According to the headlines, the real estate market is red hot and some homes are selling in less than 24 hours for more than asking price.

Although we can celebrate the end of the housing bust of 2008, this rapid increase in home values can cause special problems for those folks filing bankruptcy.  Why is this a problem?  Because Nebraska homestead exemption laws protect a maximum of $60,000 of home equity in bankruptcy proceedings.

Most bankruptcy attorneys value real estate at the tax assessment value.  The problem is, many of those values were rolled back after the 2008 housing bust when homeowners complained that they could not sell their homes for anything close to the assessed values established during the housing boom.  But times have changed and assessed values have failed to keep pace with the rising housing market, so valuing real estate at tax assessment values can be dangerous.

Reviewing recent bankruptcy cases filed in Nebraska, I noticed differences in values reported on actual bankruptcy schedules versus the values reported by online services such as or

Value Reported in Bankruptcy           Value          Difference

$  88,376                                                               $ 128,339                     $  39,963

$ 254,000                                                              $ 308,711                     $  54,711

$ 30,400                                                                 $ 65,976                      $  35,576

When a bankruptcy attorney undervalues real estate by this much, tragic things can happen.  In Chapter 7 cases the Trustee has the power to seize homes that exceed the $60,000 homestead equity limit.  In Chapter 13 cases the trustee will demand that the monthly payment be increased by hundreds of dollars  to pay creditors the non-exempt equity.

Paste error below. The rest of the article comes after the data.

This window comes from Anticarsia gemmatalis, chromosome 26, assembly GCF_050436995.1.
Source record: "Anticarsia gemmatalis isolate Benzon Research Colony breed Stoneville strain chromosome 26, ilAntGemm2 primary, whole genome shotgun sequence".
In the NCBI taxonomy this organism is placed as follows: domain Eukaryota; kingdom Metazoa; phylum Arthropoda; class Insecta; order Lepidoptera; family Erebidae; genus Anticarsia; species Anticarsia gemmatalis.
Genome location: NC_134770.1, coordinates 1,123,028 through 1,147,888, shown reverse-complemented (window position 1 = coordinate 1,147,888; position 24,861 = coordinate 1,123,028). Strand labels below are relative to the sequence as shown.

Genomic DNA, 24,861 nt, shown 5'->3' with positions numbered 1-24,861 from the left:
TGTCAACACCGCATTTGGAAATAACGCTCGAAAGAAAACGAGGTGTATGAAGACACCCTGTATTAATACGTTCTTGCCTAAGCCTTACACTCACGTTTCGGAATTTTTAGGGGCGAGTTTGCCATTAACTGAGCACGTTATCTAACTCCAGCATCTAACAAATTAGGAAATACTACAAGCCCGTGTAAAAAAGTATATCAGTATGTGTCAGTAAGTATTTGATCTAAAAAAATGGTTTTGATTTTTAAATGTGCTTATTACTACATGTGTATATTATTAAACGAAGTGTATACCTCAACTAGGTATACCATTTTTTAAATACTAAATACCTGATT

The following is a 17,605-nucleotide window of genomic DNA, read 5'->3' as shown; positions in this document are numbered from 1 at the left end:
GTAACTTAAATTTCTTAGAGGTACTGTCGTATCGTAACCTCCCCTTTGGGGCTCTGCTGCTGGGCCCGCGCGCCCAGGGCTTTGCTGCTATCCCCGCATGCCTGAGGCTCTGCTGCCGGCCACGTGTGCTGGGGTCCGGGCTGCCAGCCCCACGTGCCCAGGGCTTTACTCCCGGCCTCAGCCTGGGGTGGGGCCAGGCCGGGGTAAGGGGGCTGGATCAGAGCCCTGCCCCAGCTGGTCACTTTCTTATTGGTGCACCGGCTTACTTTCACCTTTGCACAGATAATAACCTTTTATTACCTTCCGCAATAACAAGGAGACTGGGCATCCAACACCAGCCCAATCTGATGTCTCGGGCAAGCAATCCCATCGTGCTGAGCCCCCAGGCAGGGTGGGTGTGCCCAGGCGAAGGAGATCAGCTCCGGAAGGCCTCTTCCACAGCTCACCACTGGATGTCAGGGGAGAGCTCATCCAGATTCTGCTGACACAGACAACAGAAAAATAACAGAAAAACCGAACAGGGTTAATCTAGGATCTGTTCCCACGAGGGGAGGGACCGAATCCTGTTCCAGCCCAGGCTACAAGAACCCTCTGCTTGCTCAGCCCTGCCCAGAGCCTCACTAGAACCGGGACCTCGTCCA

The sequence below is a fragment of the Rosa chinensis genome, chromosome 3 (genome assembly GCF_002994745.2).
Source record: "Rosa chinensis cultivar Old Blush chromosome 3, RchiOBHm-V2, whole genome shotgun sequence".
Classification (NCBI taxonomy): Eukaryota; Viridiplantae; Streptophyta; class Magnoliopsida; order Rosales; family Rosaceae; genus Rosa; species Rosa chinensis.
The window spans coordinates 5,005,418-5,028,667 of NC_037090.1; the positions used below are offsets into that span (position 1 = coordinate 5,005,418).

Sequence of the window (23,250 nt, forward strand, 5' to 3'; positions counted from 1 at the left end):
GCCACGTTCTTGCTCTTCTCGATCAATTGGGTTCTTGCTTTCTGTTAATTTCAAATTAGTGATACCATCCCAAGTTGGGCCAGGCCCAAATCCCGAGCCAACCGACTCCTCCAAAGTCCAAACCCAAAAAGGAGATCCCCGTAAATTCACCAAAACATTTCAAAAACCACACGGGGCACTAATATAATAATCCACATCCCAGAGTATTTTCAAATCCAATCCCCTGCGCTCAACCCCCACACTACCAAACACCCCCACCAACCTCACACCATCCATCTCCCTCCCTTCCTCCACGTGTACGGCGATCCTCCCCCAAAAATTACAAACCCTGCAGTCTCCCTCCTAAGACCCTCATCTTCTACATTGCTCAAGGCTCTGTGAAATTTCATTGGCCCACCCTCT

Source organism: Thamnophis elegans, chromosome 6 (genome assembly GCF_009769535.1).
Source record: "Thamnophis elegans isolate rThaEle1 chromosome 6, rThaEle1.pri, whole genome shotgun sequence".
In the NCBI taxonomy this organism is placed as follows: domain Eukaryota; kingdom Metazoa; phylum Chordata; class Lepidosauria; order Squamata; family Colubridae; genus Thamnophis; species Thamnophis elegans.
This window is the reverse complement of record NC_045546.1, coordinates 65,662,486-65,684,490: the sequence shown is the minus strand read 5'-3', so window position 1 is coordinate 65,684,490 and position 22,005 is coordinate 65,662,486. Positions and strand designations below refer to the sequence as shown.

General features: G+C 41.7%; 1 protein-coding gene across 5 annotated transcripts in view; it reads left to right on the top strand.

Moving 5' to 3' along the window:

I see a lot of sloppy bankruptcy schedules prepared out there.  When it comes to real estate, that type of laziness can be lethal.

Take for example how one attorney described a debtor’s residence:  “Homestead, 1302 South XX Street, XXXX, NE 681XX, value $130,000, mortgage balance $139,578.”  Does that really say enough?  Do you see a problem here?  Unfortunately, this is how about 90% of the cases are prepared.  (By the way, that home is valued at $165,537 by Zillow.  The bankruptcy schedules were off by $35,537!)

Imagine that you are a Chapter 7 bankruptcy trustee.  Your job is to interview each debtor who files a case.  You are paid $60 to review each case, but you are also paid a commission that starts at 25% for each unprotected asset you discover and liquidate.  Are you satisfied by the above description?  Probably not.  I would want to know a lot more about this property.

  • When was the property purchased?
  • What was the purchase price?
  • How big is the lot?  An acre? A city lot?  10 acres?  Yes, size matters.
  • When was the home built?
  • What is the tax assessment value?
  • Has the mortgage been refinanced recently?  If so, was the home appraised at that time?
  • What is the Zillow value?
  • Is there any damage to the home?

When a bankruptcy attorney leaves out this information on the bankruptcy schedule, the bankruptcy trustee starts drilling the debtor for answers at the court hearing.  I don’t trust bankruptcy schedules that lack detail, and neither do the Trustees. Cheap bankruptcy attorneys tend to prepare schedules that lack detail.  They tend to lose homes to trustees as well because of their lack of caution and thoroughness.

Great bankruptcy attorneys leave nothing to chance.  They develop systems and standard operating procedures to ensure that cases are prepared correctly, that assets are properly valued and that clients are alerted to possible dangers that may exist.

Be careful in your choice of bankruptcy attorneys.  Keeping your home may just depend on that choice.